Nedbank Private Wealth began in the Isle of Man in 1987 with just four employees and now has approx. 300 employees across five jurisdictions. They are a banking and wealth management business with strong moral ethics, which is focused on protecting their clients, advising them with integrity and making their lives easier.
Employees are proud to work for the company, and in turn the company invests in them. Nedbank Private Wealth also want employees to feel healthy, safe and happy. This is through active travel and cycle to work schemes, encouraging a better work-life balance or providing them with enhanced private health care support, including mental health care.
Whether it’s within a project, day-to-day work, or a work social event, the culture at Nedbank Private Wealth encourages collaboration across teams, departments and offices. They believe the best way to find an answer is to tap into the range of knowledge and resources that they have across the whole company. A lot of the decisions are made based upon the regular feedback that they receive, and employees are the biggest drivers of change in the business. They believe that the best ideas come from empowered employees, so Nedbank Private Wealth offers autonomy, development opportunities, training and a sense of community from day one.
During the pandemic, there were regular communications coming from the Executive Committee, but they realised that this was not enough. They live streamed a town hall to their 300 employees in their homes, with the CEO, COO and Head of HR providing updates and celebrating the achievements so far from their separate locations. This included a live Q&A session so they could answer questions as they came in. This was recorded and made readily available to all staff afterwards. The CEO also created a channel on MS Teams where regular Ask the CEO/Ask Exco sessions were hosted. This meant that all team members could ask, interact with and vote for questions for the senior management, who replied in a real time.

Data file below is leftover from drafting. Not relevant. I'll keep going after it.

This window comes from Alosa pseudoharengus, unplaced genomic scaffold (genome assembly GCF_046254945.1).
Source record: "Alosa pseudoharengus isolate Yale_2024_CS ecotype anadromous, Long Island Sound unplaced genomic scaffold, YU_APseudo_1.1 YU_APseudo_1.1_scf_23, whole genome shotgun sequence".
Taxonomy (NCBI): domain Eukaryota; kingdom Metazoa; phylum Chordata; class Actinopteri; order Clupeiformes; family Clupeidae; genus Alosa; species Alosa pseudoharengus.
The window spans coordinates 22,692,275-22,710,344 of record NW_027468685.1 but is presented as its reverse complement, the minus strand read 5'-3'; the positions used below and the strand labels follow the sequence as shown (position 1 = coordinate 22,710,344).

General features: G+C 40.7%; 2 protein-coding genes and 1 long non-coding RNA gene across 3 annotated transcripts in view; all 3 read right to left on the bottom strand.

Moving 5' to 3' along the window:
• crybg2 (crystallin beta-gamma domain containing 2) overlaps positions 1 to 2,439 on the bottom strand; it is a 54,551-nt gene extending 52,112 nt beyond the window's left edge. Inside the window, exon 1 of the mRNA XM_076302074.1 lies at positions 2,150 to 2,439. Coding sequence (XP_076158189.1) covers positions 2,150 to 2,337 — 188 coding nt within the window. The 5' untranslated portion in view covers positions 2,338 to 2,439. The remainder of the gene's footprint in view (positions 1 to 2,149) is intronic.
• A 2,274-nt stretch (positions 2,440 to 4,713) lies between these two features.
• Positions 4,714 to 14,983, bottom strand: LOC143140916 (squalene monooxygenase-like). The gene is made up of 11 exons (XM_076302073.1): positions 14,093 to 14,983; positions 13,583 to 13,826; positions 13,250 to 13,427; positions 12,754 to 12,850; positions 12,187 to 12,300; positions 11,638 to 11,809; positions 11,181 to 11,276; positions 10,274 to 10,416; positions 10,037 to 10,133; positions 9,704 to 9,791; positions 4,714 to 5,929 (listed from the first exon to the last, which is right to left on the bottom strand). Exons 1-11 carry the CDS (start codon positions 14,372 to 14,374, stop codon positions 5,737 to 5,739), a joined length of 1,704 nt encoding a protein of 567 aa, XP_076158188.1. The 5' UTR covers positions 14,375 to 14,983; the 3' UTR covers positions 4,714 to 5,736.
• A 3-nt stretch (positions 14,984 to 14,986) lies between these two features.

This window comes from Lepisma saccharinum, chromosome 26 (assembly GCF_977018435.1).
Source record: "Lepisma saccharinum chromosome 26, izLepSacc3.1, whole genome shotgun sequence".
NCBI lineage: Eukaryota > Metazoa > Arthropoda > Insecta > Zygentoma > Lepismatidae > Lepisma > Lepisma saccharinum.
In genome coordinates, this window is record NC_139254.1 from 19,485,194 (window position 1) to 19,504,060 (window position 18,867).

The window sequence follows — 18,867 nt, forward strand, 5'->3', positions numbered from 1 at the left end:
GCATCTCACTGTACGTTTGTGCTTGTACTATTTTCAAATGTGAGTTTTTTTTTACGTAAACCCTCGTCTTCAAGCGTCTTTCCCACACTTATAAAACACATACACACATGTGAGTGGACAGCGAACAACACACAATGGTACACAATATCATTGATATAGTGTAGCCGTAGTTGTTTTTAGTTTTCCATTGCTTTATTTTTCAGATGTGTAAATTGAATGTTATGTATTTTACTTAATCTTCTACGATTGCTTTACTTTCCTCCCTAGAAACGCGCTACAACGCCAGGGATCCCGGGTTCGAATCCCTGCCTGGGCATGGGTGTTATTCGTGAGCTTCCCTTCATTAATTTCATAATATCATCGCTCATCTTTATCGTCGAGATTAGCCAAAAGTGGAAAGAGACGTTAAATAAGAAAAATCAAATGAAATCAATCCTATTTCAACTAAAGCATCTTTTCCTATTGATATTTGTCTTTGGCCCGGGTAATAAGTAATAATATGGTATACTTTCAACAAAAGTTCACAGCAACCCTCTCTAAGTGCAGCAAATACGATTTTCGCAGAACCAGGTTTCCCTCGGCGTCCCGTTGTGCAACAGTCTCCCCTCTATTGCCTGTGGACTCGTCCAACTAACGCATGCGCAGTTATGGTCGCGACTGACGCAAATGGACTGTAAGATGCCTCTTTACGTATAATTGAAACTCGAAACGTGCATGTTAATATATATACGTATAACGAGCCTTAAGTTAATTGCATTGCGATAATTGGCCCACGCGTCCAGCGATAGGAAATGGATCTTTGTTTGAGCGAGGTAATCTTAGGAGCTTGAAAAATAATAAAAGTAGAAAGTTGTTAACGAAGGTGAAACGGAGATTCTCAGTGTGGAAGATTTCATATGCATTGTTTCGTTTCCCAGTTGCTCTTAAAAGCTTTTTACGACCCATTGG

Employees have continued to make monthly contributions to the charity committee throughout the lockdown as they know now more than ever that businesses like theirs need to support local initiatives as best as they can. The committee members have engaged with staff to plan events post lockdown, including charity casino nights, family fun days, sports tournaments and gorse cutting for a local wildlife conservation charity. This is dependent on the restrictions on each location.
There were several stages of returning to work based upon department and function. The first stage was the operational team who deal with the high risk, transactional part of the business. This meant that over a period of one month, the company went from 16 employees to the full180 in their headquarters, with a small number of people arriving each day so they could monitor progress and make sure everyone was safe. PPE and hand sanitiser stations were and still are available for everyone when they return.
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